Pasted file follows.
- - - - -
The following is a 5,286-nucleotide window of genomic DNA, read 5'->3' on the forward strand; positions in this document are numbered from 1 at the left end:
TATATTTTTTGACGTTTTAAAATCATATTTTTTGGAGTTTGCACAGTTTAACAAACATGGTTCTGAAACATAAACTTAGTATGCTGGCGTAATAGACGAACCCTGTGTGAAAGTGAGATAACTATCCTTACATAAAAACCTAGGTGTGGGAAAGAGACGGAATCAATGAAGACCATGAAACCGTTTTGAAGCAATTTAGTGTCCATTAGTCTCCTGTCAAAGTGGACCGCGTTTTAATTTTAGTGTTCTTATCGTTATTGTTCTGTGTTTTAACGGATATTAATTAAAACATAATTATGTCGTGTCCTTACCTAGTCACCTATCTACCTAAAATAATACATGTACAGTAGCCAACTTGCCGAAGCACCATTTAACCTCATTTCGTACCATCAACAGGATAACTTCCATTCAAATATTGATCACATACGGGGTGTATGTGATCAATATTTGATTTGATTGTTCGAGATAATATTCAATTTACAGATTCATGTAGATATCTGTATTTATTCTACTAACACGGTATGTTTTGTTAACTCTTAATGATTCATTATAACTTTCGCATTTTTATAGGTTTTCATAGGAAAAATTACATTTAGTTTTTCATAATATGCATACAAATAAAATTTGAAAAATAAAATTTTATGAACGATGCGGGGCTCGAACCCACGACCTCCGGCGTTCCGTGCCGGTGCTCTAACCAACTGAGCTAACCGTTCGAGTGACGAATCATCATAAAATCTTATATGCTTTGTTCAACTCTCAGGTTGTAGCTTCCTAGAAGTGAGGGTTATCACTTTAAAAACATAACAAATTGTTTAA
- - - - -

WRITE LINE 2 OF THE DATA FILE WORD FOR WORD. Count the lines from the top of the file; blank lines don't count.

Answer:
TATATTTTTTGACGTTTTAAAATCATATTTTTTGGAGTTTGCACAGTTTAACAAACATGGTTCTGAAACATAAACTTAGTATGCTGGCGTAATAGACGAACCCTGTGTGAAAGTGAGATAACTATCCTTACATAAAAACCTAGGTGTGGGAAAGAGACGGAATCAATGAAGACCATGAAACCGTTTTGAAGCAATTTAGTGTCCATTAGTCTCCTGTCAAAGTGGACCGCGTTTTAATTTTAGTGTTCTTATCGTTATTGTTCTGTGTTTTAACGGATATTAATTAAAACATAATTATGTCGTGTCCTTACCTAGTCACCTATCTACCTAAAATAATACATGTACAGTAGCCAACTTGCCGAAGCACCATTTAACCTCATTTCGTACCATCAACAGGATAACTTCCATTCAAATATTGATCACATACGGGGTGTATGTGATCAATATTTGATTTGATTGTTCGAGATAATATTCAATTTACAGATTCATGTAGATATCTGTATTTATTCTACTAACACGGTATGTTTTGTTAACTCTTAATGATTCATTATAACTTTCGCATTTTTATAGGTTTTCATAGGAAAAATTACATTTAGTTTTTCATAATATGCATACAAATAAAATTTGAAAAATAAAATTTTATGAACGATGCGGGGCTCGAACCCACGACCTCCGGCGTTCCGTGCCGGTGCTCTAACCAACTGAGCTAACCGTTCGAGTGACGAATCATCATAAAATCTTATATGCTTTGTTCAACTCTCAGGTTGTAGCTTCCTAGAAGTGAGGGTTATCACTTTAAAAACATAACAAATTGTTTAA